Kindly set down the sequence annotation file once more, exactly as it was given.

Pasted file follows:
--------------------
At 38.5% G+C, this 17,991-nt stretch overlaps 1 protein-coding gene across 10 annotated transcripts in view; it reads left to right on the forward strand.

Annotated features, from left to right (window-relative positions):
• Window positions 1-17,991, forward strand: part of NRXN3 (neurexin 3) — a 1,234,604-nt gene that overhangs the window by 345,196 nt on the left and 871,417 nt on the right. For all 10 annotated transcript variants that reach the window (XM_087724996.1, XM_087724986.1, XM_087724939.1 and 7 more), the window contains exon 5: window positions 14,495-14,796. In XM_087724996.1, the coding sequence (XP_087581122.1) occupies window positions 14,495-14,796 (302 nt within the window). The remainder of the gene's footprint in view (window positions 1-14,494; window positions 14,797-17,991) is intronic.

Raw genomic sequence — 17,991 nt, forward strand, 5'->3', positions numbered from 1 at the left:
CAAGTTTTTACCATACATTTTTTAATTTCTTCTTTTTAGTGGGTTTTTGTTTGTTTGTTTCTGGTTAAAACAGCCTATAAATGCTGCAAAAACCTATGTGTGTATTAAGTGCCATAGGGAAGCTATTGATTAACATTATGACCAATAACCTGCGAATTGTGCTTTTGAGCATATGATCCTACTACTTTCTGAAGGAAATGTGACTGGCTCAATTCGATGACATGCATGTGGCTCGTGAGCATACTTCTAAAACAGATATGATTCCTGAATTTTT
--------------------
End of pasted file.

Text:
At 38.5% G+C, this 17,991-nt stretch overlaps 1 protein-coding gene across 10 annotated transcripts in view; it reads left to right on the forward strand.

Annotated features, from left to right (window-relative positions):
• Window positions 1-17,991, forward strand: part of NRXN3 (neurexin 3) — a 1,234,604-nt gene that overhangs the window by 345,196 nt on the left and 871,417 nt on the right. For all 10 annotated transcript variants that reach the window (XM_087724996.1, XM_087724986.1, XM_087724939.1 and 7 more), the window contains exon 5: window positions 14,495-14,796. In XM_087724996.1, the coding sequence (XP_087581122.1) occupies window positions 14,495-14,796 (302 nt within the window). The remainder of the gene's footprint in view (window positions 1-14,494; window positions 14,797-17,991) is intronic.

Raw genomic sequence — 17,991 nt, forward strand, 5'->3', positions numbered from 1 at the left:
CAAGTTTTTACCATACATTTTTTAATTTCTTCTTTTTAGTGGGTTTTTGTTTGTTTGTTTCTGGTTAAAACAGCCTATAAATGCTGCAAAAACCTATGTGTGTATTAAGTGCCATAGGGAAGCTATTGATTAACATTATGACCAATAACCTGCGAATTGTGCTTTTGAGCATATGATCCTACTACTTTCTGAAGGAAATGTGACTGGCTCAATTCGATGACATGCATGTGGCTCGTGAGCATACTTCTAAAACAGATATGATTCCTGAATTTTT